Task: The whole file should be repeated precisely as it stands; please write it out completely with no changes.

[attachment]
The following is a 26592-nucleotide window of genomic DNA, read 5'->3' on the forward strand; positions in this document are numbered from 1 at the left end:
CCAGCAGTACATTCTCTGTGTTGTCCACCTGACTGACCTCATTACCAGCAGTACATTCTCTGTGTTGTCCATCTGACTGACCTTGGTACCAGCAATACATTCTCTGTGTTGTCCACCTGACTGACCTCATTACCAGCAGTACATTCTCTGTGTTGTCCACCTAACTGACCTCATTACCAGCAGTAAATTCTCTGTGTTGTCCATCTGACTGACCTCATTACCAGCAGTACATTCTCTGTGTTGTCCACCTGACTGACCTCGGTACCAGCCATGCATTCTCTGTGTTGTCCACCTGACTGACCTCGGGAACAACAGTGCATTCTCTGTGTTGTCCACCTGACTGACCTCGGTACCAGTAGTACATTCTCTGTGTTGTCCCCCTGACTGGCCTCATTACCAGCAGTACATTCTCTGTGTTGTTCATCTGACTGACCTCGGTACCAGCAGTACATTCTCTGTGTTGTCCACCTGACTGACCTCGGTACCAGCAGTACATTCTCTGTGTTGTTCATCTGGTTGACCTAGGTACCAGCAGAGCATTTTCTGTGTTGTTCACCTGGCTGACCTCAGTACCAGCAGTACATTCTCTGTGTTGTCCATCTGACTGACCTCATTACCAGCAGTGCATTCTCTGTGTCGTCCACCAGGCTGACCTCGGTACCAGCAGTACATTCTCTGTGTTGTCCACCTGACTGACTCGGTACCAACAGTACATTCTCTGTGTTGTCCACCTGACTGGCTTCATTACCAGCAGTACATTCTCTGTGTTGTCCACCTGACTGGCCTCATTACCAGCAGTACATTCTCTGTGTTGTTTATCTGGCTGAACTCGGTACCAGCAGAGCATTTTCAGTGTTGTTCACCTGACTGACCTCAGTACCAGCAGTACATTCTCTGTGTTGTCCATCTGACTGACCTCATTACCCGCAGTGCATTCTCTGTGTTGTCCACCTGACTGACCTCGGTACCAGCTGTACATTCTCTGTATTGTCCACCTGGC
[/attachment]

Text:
The following is a 26592-nucleotide window of genomic DNA, read 5'->3' on the forward strand; positions in this document are numbered from 1 at the left end:
CCAGCAGTACATTCTCTGTGTTGTCCACCTGACTGACCTCATTACCAGCAGTACATTCTCTGTGTTGTCCATCTGACTGACCTTGGTACCAGCAATACATTCTCTGTGTTGTCCACCTGACTGACCTCATTACCAGCAGTACATTCTCTGTGTTGTCCACCTAACTGACCTCATTACCAGCAGTAAATTCTCTGTGTTGTCCATCTGACTGACCTCATTACCAGCAGTACATTCTCTGTGTTGTCCACCTGACTGACCTCGGTACCAGCCATGCATTCTCTGTGTTGTCCACCTGACTGACCTCGGGAACAACAGTGCATTCTCTGTGTTGTCCACCTGACTGACCTCGGTACCAGTAGTACATTCTCTGTGTTGTCCCCCTGACTGGCCTCATTACCAGCAGTACATTCTCTGTGTTGTTCATCTGACTGACCTCGGTACCAGCAGTACATTCTCTGTGTTGTCCACCTGACTGACCTCGGTACCAGCAGTACATTCTCTGTGTTGTTCATCTGGTTGACCTAGGTACCAGCAGAGCATTTTCTGTGTTGTTCACCTGGCTGACCTCAGTACCAGCAGTACATTCTCTGTGTTGTCCATCTGACTGACCTCATTACCAGCAGTGCATTCTCTGTGTCGTCCACCAGGCTGACCTCGGTACCAGCAGTACATTCTCTGTGTTGTCCACCTGACTGACTCGGTACCAACAGTACATTCTCTGTGTTGTCCACCTGACTGGCTTCATTACCAGCAGTACATTCTCTGTGTTGTCCACCTGACTGGCCTCATTACCAGCAGTACATTCTCTGTGTTGTTTATCTGGCTGAACTCGGTACCAGCAGAGCATTTTCAGTGTTGTTCACCTGACTGACCTCAGTACCAGCAGTACATTCTCTGTGTTGTCCATCTGACTGACCTCATTACCCGCAGTGCATTCTCTGTGTTGTCCACCTGACTGACCTCGGTACCAGCTGTACATTCTCTGTATTGTCCACCTGGC